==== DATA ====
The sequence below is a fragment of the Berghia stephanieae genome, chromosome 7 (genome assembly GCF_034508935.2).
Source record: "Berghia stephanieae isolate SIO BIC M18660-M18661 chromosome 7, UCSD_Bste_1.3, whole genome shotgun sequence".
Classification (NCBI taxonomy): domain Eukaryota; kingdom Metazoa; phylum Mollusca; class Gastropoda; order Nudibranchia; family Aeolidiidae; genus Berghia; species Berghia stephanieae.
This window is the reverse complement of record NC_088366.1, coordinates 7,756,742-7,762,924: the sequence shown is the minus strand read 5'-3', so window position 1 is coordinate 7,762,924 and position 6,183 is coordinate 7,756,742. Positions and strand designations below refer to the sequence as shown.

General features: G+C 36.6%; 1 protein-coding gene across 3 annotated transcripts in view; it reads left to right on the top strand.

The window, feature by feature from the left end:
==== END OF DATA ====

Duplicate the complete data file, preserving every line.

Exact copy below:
The sequence below is a fragment of the Berghia stephanieae genome, chromosome 7 (genome assembly GCF_034508935.2).
Source record: "Berghia stephanieae isolate SIO BIC M18660-M18661 chromosome 7, UCSD_Bste_1.3, whole genome shotgun sequence".
Classification (NCBI taxonomy): domain Eukaryota; kingdom Metazoa; phylum Mollusca; class Gastropoda; order Nudibranchia; family Aeolidiidae; genus Berghia; species Berghia stephanieae.
This window is the reverse complement of record NC_088366.1, coordinates 7,756,742-7,762,924: the sequence shown is the minus strand read 5'-3', so window position 1 is coordinate 7,762,924 and position 6,183 is coordinate 7,756,742. Positions and strand designations below refer to the sequence as shown.

General features: G+C 36.6%; 1 protein-coding gene across 3 annotated transcripts in view; it reads left to right on the top strand.

The window, feature by feature from the left end: